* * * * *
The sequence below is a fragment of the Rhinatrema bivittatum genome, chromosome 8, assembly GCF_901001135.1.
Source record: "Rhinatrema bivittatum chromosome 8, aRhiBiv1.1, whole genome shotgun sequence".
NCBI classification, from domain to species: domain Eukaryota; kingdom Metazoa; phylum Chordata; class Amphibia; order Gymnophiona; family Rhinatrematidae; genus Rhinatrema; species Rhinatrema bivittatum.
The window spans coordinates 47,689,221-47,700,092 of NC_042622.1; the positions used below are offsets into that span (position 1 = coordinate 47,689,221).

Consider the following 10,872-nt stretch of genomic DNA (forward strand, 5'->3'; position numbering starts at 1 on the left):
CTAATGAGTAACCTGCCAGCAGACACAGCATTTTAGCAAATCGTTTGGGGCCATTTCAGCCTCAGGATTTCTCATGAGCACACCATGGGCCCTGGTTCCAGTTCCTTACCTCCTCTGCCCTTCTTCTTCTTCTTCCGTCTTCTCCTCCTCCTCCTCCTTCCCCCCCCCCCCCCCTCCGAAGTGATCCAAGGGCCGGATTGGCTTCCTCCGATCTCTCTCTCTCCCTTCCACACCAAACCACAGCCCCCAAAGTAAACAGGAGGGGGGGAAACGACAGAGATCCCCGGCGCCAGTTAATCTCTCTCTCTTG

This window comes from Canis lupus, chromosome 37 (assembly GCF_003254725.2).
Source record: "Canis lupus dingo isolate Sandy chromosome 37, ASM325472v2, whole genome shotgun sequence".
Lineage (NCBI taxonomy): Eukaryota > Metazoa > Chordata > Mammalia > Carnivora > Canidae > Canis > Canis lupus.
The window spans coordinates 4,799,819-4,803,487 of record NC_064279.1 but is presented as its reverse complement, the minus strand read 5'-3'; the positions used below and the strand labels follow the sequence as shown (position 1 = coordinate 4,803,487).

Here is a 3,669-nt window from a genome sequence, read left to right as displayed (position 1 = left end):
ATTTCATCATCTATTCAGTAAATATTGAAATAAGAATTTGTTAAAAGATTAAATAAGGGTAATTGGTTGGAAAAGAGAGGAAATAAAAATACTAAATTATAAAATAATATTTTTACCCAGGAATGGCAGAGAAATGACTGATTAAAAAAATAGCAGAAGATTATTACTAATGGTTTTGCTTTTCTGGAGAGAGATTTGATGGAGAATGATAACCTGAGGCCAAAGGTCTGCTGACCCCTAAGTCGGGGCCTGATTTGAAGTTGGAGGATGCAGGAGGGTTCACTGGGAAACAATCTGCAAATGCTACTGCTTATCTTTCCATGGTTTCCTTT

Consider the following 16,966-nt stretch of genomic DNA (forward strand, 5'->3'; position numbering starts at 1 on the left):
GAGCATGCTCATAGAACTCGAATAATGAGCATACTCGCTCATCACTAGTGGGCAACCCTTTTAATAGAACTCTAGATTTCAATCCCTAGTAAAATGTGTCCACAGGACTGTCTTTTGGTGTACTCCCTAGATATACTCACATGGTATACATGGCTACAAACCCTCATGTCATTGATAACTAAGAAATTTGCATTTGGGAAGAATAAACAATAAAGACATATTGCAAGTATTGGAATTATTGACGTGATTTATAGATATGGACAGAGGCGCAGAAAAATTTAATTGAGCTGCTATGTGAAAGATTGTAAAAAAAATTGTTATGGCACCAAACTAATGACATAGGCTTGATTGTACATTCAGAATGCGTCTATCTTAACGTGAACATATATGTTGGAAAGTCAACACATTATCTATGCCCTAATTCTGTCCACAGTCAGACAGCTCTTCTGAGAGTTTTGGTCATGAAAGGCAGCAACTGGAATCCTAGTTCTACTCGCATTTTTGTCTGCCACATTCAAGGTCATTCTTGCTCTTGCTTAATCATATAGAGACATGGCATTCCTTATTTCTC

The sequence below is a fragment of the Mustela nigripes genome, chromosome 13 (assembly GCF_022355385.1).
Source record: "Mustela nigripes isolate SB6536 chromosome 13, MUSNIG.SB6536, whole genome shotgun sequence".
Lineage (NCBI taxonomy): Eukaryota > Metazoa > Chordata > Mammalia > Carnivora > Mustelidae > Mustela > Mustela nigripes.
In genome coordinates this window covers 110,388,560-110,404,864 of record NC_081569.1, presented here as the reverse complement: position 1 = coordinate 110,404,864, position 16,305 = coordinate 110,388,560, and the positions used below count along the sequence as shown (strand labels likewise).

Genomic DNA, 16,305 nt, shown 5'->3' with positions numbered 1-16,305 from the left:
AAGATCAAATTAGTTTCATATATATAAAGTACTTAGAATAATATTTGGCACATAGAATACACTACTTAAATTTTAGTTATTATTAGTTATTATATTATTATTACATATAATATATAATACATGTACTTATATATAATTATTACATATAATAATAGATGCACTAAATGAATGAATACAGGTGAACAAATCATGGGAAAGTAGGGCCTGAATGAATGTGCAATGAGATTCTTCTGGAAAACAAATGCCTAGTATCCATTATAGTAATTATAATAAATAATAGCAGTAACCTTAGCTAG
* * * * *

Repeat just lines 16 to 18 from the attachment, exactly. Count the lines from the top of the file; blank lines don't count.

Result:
Source record: "Mustela nigripes isolate SB6536 chromosome 13, MUSNIG.SB6536, whole genome shotgun sequence".
Lineage (NCBI taxonomy): Eukaryota > Metazoa > Chordata > Mammalia > Carnivora > Mustelidae > Mustela > Mustela nigripes.
In genome coordinates this window covers 110,388,560-110,404,864 of record NC_081569.1, presented here as the reverse complement: position 1 = coordinate 110,404,864, position 16,305 = coordinate 110,388,560, and the positions used below count along the sequence as shown (strand labels likewise).